Reminiscing on some visuals from the archives, “Love Me 3x” and “Wanted” especially, blogs and articles littered the internet using words as ‘explicit,’ ‘raunchy’ or phrases like ‘despite the fact that Tiwa Savage is married’ to express their dissatisfaction with her appearance. Her radiant energy exuded through our screens as she transitioned from a reflective pink bodysuit to a zebra print one-piece and beautiful mini dresses with plunging necklines but for many Nigerians, that was ‘too much.’ Like operating in a male-centric industry was not tasking enough, she received criticism from all corners by people who have self-proclaimed access over women’s bodies and affairs. Tiwa Savage—occupying a position as delicate as hers—remained unapologetically grounded in herself and though it wasn’t apparent at the time, consequently rendered herself a reference point for artists like Ayra Starr. 

Just as she was experiencing a steady, promising rise, Tiwa Savage’s career hung in the balance. In an emotionally-charged sit-down with Pulse Nigeria, Tiwa Savage accused her ex-husband/ex-talent manager, Tunji Balogun (TeeBillz) of stealing, infidelity, mismanaged funds and drug addiction. As expected, her music inevitably took the back seat to all the events in her life as she tried to maintain her reputation and protect her child, Jamil. Consequently, her late 2015 sophomore album, ‘R.E.D’, bore the brunt of this. Opening up with “Adura” (translating to “prayer” in Yoruba), ‘R.E.D’ was predominantly an ode to the unforeseen career strides she had experienced in her short time in the industry. Tiwa Savage found resilience in her faith, emphasising her feelings of gratitude and respect to God, while also flaunting a renewed sense of conviction in her artistry and purpose.

With other standout singles like Dr Sid-assisted “If I Start to Talk,” she reiterates her appreciation for successes achieved thus far as she croons on the mesmerising hook, “If I start to count all the blessings/The blessings wey baba God give me we no go end.” Still, ‘R.E.D’ was greatly affected by the rumour mill that churned out speculations about her divorce proceedings. In hindsight, that period was a soft reset for the singer, with the announcement of a management and publishing deal with Roc Nation in 2016, and the release of her first extended play in the summer of 2017 which served as a return to form.

‘Sugarcane’, a harmonious composition of groovy Afropop tracks and several R&B-laced cuts, provided a 6-song suite that comprises some of the best songs in Tiwa Savage’s catalogue. The delightfully brief body of work holds several evergreen Tiwa Savage cuts, including the Spellz-produced, Wizkid-assisted “Ma lo,” the buttery opener “Sugarcane” and commercial lodestar “All Over.” While she’s never been shy about laying out romantic desires in direct terms, there’s a delectable smoothness to her approach on the EP, as exemplified on the project’s best song, “Get It Now.” For its remix, she enlisted American R&B heartthrob Omarion, whose contribution sounded effortless because of how much of a great song Tiwa Savage already made.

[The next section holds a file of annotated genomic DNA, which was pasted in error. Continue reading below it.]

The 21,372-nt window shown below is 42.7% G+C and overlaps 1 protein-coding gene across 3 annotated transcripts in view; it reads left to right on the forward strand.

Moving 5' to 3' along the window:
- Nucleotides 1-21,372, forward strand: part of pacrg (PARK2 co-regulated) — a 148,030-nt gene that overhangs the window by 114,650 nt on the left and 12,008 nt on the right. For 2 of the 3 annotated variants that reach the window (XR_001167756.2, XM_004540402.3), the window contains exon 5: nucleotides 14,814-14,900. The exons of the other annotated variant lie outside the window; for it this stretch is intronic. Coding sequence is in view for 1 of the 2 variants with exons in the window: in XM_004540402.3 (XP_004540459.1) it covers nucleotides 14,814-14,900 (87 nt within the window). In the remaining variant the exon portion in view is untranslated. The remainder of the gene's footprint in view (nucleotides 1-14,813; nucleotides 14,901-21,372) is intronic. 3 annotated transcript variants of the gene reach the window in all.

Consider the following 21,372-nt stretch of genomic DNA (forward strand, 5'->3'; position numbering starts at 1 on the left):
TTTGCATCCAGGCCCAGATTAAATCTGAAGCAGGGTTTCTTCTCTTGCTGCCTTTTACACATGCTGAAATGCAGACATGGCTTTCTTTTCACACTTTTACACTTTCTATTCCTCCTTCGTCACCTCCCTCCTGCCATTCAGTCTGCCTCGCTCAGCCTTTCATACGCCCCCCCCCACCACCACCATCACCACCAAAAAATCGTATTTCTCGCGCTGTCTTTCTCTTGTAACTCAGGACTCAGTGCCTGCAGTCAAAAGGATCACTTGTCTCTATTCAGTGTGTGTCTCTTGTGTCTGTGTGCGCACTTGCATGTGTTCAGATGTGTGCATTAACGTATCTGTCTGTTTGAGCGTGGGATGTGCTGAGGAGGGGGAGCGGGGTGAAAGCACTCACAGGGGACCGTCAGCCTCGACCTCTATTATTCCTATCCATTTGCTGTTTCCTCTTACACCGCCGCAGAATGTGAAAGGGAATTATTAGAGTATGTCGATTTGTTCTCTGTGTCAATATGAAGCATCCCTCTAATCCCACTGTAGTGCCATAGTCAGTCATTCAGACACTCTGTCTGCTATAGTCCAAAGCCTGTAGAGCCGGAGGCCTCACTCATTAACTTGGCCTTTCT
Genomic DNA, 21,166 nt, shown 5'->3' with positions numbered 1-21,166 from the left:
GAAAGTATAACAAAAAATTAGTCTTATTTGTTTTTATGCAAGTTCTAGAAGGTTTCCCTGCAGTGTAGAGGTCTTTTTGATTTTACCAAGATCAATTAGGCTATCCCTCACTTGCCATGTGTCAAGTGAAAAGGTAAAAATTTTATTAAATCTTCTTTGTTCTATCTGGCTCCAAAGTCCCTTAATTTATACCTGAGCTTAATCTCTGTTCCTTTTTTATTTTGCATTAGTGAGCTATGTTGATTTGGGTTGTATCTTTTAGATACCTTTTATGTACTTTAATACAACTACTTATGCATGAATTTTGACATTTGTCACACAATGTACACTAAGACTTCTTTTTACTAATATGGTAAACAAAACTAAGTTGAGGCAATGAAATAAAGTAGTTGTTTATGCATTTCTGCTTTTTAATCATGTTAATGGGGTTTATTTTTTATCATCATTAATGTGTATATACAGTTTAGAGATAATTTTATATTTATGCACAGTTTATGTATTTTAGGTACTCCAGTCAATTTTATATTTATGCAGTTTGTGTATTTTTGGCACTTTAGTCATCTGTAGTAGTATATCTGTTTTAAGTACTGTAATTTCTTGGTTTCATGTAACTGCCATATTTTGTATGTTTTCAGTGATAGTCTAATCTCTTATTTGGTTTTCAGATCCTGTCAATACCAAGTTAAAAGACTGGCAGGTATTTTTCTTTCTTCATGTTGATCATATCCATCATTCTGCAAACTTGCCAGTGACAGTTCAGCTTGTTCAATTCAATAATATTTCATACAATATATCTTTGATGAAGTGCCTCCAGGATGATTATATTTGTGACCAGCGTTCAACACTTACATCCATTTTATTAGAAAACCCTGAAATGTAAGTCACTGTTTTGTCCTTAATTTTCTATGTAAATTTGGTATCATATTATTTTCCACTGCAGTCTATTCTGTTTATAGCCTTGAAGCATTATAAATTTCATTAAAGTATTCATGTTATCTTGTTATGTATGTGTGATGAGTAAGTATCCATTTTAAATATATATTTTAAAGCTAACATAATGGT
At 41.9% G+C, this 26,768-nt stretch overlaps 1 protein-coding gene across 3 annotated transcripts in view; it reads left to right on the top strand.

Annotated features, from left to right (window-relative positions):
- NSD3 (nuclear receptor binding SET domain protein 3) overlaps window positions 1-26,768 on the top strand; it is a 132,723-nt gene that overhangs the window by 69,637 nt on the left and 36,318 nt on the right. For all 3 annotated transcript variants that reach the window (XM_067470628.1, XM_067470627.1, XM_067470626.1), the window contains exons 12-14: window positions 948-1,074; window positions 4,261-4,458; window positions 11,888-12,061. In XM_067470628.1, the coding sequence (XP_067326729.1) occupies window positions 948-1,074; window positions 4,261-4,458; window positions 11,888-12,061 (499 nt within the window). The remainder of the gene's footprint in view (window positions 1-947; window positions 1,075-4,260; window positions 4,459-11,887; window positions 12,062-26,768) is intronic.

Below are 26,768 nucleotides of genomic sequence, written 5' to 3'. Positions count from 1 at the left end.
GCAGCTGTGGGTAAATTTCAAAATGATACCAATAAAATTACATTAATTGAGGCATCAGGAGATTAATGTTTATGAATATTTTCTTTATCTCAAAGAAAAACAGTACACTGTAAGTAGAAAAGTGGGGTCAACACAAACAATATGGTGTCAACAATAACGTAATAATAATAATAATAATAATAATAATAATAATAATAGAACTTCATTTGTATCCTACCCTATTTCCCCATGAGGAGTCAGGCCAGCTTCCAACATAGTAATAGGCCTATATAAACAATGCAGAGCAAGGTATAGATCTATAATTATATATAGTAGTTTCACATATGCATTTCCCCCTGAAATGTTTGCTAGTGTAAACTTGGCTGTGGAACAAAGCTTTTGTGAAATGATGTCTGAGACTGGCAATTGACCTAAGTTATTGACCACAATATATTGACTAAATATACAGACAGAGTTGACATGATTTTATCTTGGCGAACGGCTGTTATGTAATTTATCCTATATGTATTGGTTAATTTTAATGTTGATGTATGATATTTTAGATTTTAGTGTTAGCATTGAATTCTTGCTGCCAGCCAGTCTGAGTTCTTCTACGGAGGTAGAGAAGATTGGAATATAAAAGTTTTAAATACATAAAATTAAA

For her growing longevity and prominence as the foremost female superstar in Nigerian music through the 2010s, the biggest knock on Tiwa Savage was in how she seemingly caped for the patriarchal status quo. In a 2017 interview, just over a year after the media spectacle about her divorce, the singer discussed the difficulty of women breaking into the echelon of superstardom, deeming the extra hard work and conservative bullshit female artists have to deal with as a virtue. Going a step further, she dismissed gender equality. As an artist who’s shown irreverence by wielding her sexuality and sense of self as weapons against the conservative grain she’s had to deal with, her non-feminist ideals were disheartening but not entirely surprising.

Across the two studio albums and EP she released in the previous decade, Tiwa Savage featured a grand total of zero women. Some of it is a by-product of operating in a male-dominated space but, for what it’s worth, she’s always been a grade A collaborator, a walking highlight reel that consistently turns cameos into song-elevating displays. The list is endless: her stunning appearance on Patoranking’s “Girlie O (Remix),” her show of poise on Ladipoe’s “Are You Down,” her sensual turn on Jidenna’s “Spy Candy,” showing off her falsetto alongside Wavy the Creator on “Body Deep (Remix),” playing the confident romantic foil to Lothario types like on Young Jonn’s “Ello Baby” and Spinall’s “Dis Love,” and much, much more.

As a headline collaborator, Tiwa Savage is as imperial as she is generous. Think: Her forming a glorious duo with the then unknown Timi Wonder on “Ife Wa Gbona” or letting Wizkid’s charisma shine even brighter next to her on multiple occasions without deeming her own star power or the couple times her collaborations with Don Jazzy felt like they were a match made in music heaven. Amidst his mainstream re-entry in 2018, Tiwa Savage scored arguably the best Duncan Mighty collaboration of the time with “Lova Lova,” a high point in another period of recalibration that comprised one-off singles and several feature appearances from the singer.